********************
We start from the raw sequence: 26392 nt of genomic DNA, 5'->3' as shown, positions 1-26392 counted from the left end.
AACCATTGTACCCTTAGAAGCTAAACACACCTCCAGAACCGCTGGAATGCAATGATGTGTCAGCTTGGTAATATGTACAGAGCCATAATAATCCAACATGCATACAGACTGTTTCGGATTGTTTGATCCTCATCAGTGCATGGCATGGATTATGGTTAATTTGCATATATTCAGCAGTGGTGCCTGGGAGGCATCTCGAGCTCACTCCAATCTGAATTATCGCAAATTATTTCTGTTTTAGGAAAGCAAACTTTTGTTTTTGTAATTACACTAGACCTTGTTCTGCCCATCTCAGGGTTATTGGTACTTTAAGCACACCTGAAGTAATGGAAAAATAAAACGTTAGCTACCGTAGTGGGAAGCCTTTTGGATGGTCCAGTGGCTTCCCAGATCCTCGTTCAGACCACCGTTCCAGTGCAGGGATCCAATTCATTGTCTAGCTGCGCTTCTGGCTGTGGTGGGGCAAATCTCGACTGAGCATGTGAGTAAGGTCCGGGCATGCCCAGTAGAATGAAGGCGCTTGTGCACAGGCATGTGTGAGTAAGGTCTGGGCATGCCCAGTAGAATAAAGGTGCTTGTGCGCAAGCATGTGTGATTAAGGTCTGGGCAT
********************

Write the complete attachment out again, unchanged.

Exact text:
We start from the raw sequence: 26392 nt of genomic DNA, 5'->3' as shown, positions 1-26392 counted from the left end.
AACCATTGTACCCTTAGAAGCTAAACACACCTCCAGAACCGCTGGAATGCAATGATGTGTCAGCTTGGTAATATGTACAGAGCCATAATAATCCAACATGCATACAGACTGTTTCGGATTGTTTGATCCTCATCAGTGCATGGCATGGATTATGGTTAATTTGCATATATTCAGCAGTGGTGCCTGGGAGGCATCTCGAGCTCACTCCAATCTGAATTATCGCAAATTATTTCTGTTTTAGGAAAGCAAACTTTTGTTTTTGTAATTACACTAGACCTTGTTCTGCCCATCTCAGGGTTATTGGTACTTTAAGCACACCTGAAGTAATGGAAAAATAAAACGTTAGCTACCGTAGTGGGAAGCCTTTTGGATGGTCCAGTGGCTTCCCAGATCCTCGTTCAGACCACCGTTCCAGTGCAGGGATCCAATTCATTGTCTAGCTGCGCTTCTGGCTGTGGTGGGGCAAATCTCGACTGAGCATGTGAGTAAGGTCCGGGCATGCCCAGTAGAATGAAGGCGCTTGTGCACAGGCATGTGTGAGTAAGGTCTGGGCATGCCCAGTAGAATAAAGGTGCTTGTGCGCAAGCATGTGTGATTAAGGTCTGGGCAT